Search This Blog

Friday, June 7, 2013

New search warrant gives more details in credit union fraud case in Virginia

Investigators have now searched a second residence in connection with the multi-million dollar Lynrocten Federal Credit Union investigation.
A search warrant filed in Roanoke federal court June 3 reveals a home on Churchview Drive in Madison Heights, owned by former Lynrocten teller Teresa Humphries, was searched by the Secret Service on May 28. Contacted by phone Thursday, a family member said Humphries had no comment on the investigation or warrant.
Lynrocten, a small credit union based in Lynchburg, was shut down by the National Credit Union Association in May after police began looking into possible criminal activity. The NCUA became aware of the suspected fraud by April 25 and the United States Secret Service was called in to assist May 7.
Teresa Humphries is one of two women once employed by the now-defunct credit union. Humphries was the bank’s teller and Linda Susan Newcomb, known as Sue, was the bank’s manager.
In late April and again in May, according to court documents, “Humphries admitted that she and Newcomb originated loans in member names without their authorization and thereafter deposited the funds from the various loans into other accounts maintained at Lynrocten FCU,” U.S. Secret Service agent Thomas Fleming wrote in an earlier affidavit.
The affidavit says Humphries “admitted she personally stole $3,000 to $4,000 a month and that she and Newcomb deposited the stolen funds into accounts belonging to their family members.”
On May 14, she recanted the statement.
The same day, documents show Humphries’ daughter, not identified by name, told investigators “her mother had given her approximately $3,000 to $4,000 a month for the past five years” but she did not know the source of the money.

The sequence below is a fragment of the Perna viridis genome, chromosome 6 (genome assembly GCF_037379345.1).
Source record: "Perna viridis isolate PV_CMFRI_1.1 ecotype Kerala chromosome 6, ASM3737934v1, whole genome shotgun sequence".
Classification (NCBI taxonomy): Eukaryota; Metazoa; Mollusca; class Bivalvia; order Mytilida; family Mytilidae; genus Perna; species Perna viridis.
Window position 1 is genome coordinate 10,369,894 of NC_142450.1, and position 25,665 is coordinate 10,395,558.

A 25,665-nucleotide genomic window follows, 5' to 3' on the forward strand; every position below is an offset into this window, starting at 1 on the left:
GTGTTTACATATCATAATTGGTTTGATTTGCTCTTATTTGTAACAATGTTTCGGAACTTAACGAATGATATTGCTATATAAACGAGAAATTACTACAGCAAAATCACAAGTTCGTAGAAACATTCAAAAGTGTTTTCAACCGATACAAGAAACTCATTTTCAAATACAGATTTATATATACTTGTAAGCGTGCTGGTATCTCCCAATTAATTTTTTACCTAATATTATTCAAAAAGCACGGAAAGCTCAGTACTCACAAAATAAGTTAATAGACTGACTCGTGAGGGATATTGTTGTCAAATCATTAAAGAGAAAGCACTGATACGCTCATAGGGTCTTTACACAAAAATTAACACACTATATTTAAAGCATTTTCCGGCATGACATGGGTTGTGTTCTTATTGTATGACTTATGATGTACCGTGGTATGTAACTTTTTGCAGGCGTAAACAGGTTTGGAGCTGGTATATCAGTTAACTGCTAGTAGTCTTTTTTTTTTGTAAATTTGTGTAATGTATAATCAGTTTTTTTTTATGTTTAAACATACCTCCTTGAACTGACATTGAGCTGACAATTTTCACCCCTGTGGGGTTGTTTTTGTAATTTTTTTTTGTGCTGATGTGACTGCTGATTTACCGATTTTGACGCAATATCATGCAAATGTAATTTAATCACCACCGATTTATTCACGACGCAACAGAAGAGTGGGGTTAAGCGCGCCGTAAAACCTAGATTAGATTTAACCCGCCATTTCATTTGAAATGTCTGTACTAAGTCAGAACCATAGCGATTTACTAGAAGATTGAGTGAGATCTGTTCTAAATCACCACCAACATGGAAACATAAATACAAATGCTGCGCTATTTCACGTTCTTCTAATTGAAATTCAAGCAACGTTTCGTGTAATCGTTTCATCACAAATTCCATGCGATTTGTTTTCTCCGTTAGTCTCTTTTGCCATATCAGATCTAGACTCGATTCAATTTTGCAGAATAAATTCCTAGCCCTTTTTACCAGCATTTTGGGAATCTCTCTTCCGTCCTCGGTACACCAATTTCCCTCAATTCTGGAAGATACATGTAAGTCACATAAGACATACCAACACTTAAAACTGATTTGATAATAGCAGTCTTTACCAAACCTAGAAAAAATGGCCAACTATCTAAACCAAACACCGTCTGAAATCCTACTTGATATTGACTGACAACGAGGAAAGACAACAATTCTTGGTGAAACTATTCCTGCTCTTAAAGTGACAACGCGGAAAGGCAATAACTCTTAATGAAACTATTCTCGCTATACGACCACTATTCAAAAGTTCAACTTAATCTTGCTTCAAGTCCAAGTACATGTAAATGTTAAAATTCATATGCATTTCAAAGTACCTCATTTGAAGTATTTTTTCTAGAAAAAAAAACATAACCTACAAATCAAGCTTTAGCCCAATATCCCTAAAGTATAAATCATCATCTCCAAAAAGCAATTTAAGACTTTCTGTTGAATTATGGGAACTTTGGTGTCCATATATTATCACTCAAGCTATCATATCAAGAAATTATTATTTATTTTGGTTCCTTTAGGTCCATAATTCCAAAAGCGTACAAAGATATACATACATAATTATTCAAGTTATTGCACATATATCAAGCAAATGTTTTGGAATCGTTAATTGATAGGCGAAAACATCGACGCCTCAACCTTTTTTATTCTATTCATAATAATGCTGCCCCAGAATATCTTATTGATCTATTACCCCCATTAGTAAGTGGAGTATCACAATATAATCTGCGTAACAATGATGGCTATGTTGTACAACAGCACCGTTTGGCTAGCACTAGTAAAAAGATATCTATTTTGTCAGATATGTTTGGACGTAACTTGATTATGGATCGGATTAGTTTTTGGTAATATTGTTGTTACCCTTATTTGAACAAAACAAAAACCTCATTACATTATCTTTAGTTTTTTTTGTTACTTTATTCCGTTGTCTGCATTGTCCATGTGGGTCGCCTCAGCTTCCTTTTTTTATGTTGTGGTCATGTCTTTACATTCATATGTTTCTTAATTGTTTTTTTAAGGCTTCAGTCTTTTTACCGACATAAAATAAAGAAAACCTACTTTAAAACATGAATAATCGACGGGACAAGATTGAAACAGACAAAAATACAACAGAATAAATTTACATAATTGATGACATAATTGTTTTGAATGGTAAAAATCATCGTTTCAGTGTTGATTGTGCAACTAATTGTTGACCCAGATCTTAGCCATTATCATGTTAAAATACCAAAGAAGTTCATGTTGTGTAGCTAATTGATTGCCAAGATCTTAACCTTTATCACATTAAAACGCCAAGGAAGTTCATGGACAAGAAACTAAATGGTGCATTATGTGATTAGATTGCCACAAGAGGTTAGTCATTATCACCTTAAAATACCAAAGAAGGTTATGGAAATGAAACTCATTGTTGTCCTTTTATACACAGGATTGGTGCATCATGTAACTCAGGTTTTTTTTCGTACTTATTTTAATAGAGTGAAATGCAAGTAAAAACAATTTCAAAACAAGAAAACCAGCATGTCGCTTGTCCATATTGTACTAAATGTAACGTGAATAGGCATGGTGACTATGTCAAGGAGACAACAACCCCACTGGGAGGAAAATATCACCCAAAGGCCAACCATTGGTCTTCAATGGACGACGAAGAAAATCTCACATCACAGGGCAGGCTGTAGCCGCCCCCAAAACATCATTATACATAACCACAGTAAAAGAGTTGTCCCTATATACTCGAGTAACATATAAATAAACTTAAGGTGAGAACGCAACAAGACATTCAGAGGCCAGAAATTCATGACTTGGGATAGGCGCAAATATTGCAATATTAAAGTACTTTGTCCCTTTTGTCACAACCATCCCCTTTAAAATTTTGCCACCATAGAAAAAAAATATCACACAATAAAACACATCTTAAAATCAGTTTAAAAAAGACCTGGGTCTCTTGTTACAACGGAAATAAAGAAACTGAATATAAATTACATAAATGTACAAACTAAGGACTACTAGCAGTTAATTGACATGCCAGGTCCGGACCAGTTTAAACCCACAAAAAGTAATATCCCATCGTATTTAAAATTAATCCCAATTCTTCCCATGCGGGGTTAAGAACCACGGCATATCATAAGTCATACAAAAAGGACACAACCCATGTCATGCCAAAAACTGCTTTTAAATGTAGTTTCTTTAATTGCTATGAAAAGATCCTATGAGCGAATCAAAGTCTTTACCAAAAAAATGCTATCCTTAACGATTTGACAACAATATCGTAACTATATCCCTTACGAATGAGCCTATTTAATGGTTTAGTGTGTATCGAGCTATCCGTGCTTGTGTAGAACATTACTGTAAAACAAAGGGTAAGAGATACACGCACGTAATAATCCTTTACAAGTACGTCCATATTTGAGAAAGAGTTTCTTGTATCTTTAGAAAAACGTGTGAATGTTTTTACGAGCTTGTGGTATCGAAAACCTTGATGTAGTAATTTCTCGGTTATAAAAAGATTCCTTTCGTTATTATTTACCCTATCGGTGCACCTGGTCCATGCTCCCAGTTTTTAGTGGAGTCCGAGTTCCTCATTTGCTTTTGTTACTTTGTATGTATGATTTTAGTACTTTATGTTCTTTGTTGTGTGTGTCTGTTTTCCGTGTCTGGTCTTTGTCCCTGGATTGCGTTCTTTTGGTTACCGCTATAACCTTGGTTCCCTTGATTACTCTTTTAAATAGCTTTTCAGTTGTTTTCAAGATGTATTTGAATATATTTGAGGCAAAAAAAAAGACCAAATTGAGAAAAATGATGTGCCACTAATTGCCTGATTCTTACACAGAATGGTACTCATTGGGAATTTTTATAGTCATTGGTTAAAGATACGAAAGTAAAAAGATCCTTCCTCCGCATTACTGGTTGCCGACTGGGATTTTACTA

Now investigators have searched the Humphries property and vehicles for evidence of any federal crimes.
Court documents show investigators were searching for evidence of “theft; embezzlement; or misapplication by bank officer or employee of lending credit and insurance institutions” … “false loan and credit applications” … and “aggravated identity theft.”
Among the items taken from the property were a cell phone, numerous documents, computers, credit union correspondence, tax documents, an LFC gift card and billing and retirement statements. Among the items seized was a statement for an account identified as the “Family Friend League Account.” Documents do not explain the significance of that account.
This recent warrant is the second made public in connection with the Lynrocten case. The first was issued in May on a Madison Heights home owned by Newcomb.
No arrests have been made in the case.
According to legal documents, Newcomb has maintained she has no knowledge of the alleged fraud scheme. Documents show over the course of three days in March, a total of $878,600 was deposited into an account of a cleaning business with an address “associated with the credit union manager Linda Susan Newcomb.”
“These high-dollar transactions do not appear to be consistent with a cleaning service,” Fleming wrote in the affidavit. “Similar transactions occurred in April,” and the irregularities could not be explained by the account holder.
Investigators said a preliminary review of property records reveal about 19 properties in the name of Newcomb’s spouse with a tax value of about $1,808,800.
A search of public records shows the deed to at least one piece of property has been shifted between family members three times from 2002 to 2005.

No comments:

Post a Comment